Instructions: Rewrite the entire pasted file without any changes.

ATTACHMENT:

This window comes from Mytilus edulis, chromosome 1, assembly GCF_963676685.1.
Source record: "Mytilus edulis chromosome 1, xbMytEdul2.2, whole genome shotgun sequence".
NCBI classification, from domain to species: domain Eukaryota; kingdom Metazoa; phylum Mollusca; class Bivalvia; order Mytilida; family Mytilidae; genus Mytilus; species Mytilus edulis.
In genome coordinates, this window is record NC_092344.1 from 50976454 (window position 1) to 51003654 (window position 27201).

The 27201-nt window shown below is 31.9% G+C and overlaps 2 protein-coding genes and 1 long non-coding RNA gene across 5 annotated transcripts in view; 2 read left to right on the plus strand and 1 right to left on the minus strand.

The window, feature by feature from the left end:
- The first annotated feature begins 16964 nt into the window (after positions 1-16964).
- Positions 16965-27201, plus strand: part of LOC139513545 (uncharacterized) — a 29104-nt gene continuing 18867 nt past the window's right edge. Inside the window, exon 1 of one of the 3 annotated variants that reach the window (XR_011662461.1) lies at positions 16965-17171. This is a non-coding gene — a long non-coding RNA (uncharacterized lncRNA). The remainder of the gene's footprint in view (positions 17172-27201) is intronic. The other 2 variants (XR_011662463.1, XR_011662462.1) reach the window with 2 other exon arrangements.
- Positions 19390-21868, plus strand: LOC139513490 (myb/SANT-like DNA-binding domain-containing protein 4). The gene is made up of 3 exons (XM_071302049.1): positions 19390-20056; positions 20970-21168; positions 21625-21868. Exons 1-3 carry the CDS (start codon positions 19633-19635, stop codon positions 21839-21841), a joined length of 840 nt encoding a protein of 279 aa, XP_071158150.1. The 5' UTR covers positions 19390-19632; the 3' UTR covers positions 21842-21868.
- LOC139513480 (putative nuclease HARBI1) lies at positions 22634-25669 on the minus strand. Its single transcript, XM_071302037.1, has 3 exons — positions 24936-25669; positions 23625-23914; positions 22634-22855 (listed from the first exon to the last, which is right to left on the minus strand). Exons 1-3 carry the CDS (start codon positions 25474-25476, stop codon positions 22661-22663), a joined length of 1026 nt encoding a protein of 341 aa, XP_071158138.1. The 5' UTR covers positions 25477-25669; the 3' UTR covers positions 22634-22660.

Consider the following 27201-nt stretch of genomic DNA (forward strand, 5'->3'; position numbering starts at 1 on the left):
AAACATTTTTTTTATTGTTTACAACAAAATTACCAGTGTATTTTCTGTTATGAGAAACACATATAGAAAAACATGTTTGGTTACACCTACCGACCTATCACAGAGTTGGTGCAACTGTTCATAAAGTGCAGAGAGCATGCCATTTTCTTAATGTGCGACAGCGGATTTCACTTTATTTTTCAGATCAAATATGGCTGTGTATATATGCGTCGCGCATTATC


This window comes from Mytilus edulis, chromosome 1, assembly GCF_963676685.1.
Source record: "Mytilus edulis chromosome 1, xbMytEdul2.2, whole genome shotgun sequence".
NCBI classification, from domain to species: domain Eukaryota; kingdom Metazoa; phylum Mollusca; class Bivalvia; order Mytilida; family Mytilidae; genus Mytilus; species Mytilus edulis.
In genome coordinates, this window is record NC_092344.1 from 50976454 (window position 1) to 51003654 (window position 27201).

The 27201-nt window shown below is 31.9% G+C and overlaps 2 protein-coding genes and 1 long non-coding RNA gene across 5 annotated transcripts in view; 2 read left to right on the plus strand and 1 right to left on the minus strand.

The window, feature by feature from the left end:
- The first annotated feature begins 16964 nt into the window (after positions 1-16964).
- Positions 16965-27201, plus strand: part of LOC139513545 (uncharacterized) — a 29104-nt gene continuing 18867 nt past the window's right edge. Inside the window, exon 1 of one of the 3 annotated variants that reach the window (XR_011662461.1) lies at positions 16965-17171. This is a non-coding gene — a long non-coding RNA (uncharacterized lncRNA). The remainder of the gene's footprint in view (positions 17172-27201) is intronic. The other 2 variants (XR_011662463.1, XR_011662462.1) reach the window with 2 other exon arrangements.
- Positions 19390-21868, plus strand: LOC139513490 (myb/SANT-like DNA-binding domain-containing protein 4). The gene is made up of 3 exons (XM_071302049.1): positions 19390-20056; positions 20970-21168; positions 21625-21868. Exons 1-3 carry the CDS (start codon positions 19633-19635, stop codon positions 21839-21841), a joined length of 840 nt encoding a protein of 279 aa, XP_071158150.1. The 5' UTR covers positions 19390-19632; the 3' UTR covers positions 21842-21868.
- LOC139513480 (putative nuclease HARBI1) lies at positions 22634-25669 on the minus strand. Its single transcript, XM_071302037.1, has 3 exons — positions 24936-25669; positions 23625-23914; positions 22634-22855 (listed from the first exon to the last, which is right to left on the minus strand). Exons 1-3 carry the CDS (start codon positions 25474-25476, stop codon positions 22661-22663), a joined length of 1026 nt encoding a protein of 341 aa, XP_071158138.1. The 5' UTR covers positions 25477-25669; the 3' UTR covers positions 22634-22660.

Consider the following 27201-nt stretch of genomic DNA (forward strand, 5'->3'; position numbering starts at 1 on the left):
AAACATTTTTTTTATTGTTTACAACAAAATTACCAGTGTATTTTCTGTTATGAGAAACACATATAGAAAAACATGTTTGGTTACACCTACCGACCTATCACAGAGTTGGTGCAACTGTTCATAAAGTGCAGAGAGCATGCCATTTTCTTAATGTGCGACAGCGGATTTCACTTTATTTTTCAGATCAAATATGGCTGTGTATATATGCGTCGCGCATTATC